Monday, February 27, 2012

Guide: Syria Crisis


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The Syrian authorities have responded to anti-government protests with overwhelming military force since they erupted in March 2011. The protests pose the greatest challenge to four decades of Assad family rule in the country.

Here is an overview of the uprising, in which the UN says more than 5,000 civilians have been killed by security forces and 14,000 others detained. The government says 2,000 members of the security forces have died.

How did the protests start?
The unrest began in the southern city of Deraa in March when locals gathered to demand the release of about 15 school children who were arrested and reportedly tortured after writing on a wall the well-known slogan of the popular uprisings in Tunisia and Egypt: "The people want the downfall of the regime." The protesters also called for democracy and greater freedom, though not President Assad's resignation.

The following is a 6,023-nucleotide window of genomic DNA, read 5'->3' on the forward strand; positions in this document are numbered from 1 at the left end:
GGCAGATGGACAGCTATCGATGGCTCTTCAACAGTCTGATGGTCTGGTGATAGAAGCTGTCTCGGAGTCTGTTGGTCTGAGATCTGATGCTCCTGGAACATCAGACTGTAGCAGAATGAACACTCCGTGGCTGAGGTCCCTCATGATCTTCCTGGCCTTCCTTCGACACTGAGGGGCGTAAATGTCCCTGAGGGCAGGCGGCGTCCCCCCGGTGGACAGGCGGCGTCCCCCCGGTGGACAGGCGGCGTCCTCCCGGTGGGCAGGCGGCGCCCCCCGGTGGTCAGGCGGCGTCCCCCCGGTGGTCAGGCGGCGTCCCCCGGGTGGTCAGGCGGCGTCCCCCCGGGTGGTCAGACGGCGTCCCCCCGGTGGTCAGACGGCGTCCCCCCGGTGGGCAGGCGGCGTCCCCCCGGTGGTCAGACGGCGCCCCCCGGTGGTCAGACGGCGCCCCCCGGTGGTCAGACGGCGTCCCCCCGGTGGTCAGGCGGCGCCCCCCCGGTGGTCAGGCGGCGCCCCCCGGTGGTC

The view from next door

Syria and neighbours
The peaceful show of dissent was, however, too much for the government and when people marched though the city after Friday prayers on 18 March, security forces opened fire, killing four people. The following day, they shot at mourners at the victims' funerals, killing another person.

Within days, the unrest in Deraa had spiralled out of the control of the local authorities. In late March, the army's fourth armoured division - commanded by the president's brother, Maher - was sent in to crush the emboldened protesters. Dozens of people were killed, as tanks shelled residential areas and troops stormed homes, rounding up those believed to have attended demonstrations.